An American Christian woman told me a story with outrage in her voice. It went something like this:
A Muslim man, his son, his wife and two daughters bought a membership to a local gym. Several days a week, the family would come to the pool, but only the man and his son would swim. His wife and two daughters would sit on the bleachers, fully wrapped in their Muslim clothing and watch.
Then, one day the pool was empty except for this family. The man called his wife and daughters to come into the pool. They slipped their sandals off and happily jumped, fully clothed into the swimming pool. I can only imagine their delighted at finally being able to swim.
The lifeguard had a fit. “You can’t swim in your clothes!”
There ensued an argument between the father, the lifeguard and the manager of the pool. In the end, the man and his family were all thrown out.
The woman, who told me this story, was shocked at the rude behavior of the man and his insistence that his wife and daughters should be allowed to swim in their clothing.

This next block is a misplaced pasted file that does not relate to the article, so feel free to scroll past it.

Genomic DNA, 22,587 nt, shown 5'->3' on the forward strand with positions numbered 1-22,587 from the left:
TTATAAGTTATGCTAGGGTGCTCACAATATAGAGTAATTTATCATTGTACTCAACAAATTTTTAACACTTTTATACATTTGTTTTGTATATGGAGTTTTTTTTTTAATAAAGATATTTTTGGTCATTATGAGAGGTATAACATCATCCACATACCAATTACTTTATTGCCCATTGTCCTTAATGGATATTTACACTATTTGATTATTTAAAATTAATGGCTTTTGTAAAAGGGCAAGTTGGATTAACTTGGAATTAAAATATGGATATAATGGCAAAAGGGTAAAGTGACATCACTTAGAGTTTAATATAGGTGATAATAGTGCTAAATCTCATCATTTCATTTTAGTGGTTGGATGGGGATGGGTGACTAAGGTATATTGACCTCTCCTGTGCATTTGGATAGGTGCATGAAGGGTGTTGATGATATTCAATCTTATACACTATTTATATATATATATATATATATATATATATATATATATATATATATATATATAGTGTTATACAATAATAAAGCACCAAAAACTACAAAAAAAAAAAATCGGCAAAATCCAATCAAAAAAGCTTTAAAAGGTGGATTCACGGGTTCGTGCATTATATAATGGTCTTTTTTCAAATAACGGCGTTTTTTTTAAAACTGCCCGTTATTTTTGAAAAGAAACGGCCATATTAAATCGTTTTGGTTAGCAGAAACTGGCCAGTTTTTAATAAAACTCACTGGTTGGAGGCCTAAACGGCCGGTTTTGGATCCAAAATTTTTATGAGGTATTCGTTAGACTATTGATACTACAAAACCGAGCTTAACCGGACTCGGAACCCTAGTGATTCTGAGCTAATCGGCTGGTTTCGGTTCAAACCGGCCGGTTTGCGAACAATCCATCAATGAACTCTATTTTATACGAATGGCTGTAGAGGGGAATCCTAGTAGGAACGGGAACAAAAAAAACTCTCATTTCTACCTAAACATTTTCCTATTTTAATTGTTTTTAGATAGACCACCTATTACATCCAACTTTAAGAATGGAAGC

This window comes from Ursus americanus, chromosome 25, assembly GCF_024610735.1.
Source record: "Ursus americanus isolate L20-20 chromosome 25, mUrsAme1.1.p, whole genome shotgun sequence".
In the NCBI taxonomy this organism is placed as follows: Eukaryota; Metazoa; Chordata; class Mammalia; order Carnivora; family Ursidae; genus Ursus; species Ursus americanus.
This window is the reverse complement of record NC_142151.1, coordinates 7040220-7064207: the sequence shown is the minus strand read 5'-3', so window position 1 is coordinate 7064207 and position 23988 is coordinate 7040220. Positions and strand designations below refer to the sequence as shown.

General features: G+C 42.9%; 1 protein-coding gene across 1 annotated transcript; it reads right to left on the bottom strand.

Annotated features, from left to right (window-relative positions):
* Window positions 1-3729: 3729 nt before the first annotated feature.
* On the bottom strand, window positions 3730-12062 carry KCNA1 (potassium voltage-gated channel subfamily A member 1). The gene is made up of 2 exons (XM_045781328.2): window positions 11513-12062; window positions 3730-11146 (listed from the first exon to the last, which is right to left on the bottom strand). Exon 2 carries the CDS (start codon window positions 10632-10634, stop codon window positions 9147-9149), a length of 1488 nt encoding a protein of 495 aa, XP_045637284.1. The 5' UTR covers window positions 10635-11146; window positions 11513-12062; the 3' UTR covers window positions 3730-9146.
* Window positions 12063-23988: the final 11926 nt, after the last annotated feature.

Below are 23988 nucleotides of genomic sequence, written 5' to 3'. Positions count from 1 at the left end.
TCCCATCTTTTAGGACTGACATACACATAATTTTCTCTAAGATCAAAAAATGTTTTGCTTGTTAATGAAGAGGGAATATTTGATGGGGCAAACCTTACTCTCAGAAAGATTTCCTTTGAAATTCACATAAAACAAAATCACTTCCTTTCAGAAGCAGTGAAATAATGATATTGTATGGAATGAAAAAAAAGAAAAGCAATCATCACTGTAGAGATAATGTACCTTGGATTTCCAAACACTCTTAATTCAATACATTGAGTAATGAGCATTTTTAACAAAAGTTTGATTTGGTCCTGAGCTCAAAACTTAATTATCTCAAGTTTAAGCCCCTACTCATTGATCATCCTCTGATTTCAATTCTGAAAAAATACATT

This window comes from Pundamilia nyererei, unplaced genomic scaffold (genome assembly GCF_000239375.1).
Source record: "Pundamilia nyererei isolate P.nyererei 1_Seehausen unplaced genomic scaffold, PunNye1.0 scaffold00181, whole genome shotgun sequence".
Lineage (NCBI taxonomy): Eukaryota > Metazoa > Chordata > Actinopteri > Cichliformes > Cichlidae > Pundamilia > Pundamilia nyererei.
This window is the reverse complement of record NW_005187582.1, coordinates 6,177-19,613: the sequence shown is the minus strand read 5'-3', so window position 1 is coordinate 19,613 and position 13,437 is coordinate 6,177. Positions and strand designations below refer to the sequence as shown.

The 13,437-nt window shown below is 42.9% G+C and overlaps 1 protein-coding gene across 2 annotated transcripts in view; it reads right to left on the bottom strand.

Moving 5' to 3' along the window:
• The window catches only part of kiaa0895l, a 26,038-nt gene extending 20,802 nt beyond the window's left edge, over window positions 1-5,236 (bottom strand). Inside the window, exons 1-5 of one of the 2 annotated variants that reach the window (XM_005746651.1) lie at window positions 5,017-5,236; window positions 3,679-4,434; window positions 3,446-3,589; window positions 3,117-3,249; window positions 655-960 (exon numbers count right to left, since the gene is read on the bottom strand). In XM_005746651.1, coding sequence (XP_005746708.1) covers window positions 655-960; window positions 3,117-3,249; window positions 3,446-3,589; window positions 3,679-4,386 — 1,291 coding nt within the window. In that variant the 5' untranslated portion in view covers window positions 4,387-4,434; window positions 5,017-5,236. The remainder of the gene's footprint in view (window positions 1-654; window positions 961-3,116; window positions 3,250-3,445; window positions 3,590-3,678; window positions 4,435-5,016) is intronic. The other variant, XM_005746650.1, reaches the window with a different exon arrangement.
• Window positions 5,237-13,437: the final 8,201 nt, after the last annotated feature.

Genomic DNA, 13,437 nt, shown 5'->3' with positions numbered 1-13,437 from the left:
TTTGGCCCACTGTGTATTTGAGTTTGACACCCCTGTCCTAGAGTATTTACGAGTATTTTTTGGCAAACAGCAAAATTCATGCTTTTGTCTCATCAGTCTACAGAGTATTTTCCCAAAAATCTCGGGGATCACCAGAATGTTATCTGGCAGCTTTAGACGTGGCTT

I’ll admit, I shook my head in disbelief, not at the man whose actions seemed completely reasonable, but at the staff of the public pool.
Of course, we have our rules and our cultural norms. For some reason, in our culture, women are expected to wear skimpy, formfitting attire in public swimming pools. Muslim women, who follow Sharia law, absolutely can’t do that. Such action is tantamount to appearing naked in front of random men. That’s shameful!
We can object. We can stand by our rules and cultural expectations, or we can understand, adjust and welcome the strangers in our midst.
The St. Paul YMCA chose the latter option. They launched a swim class just for women. Now, some 25 Somali-American women and girls swim, clothed in appropriate Muslim-attire, free from the eyes of watching men.
Of course it’s not easy to welcome the stranger. Sometimes it takes creativity and sacrifice, but is it worth it? Are they worth it? Are we?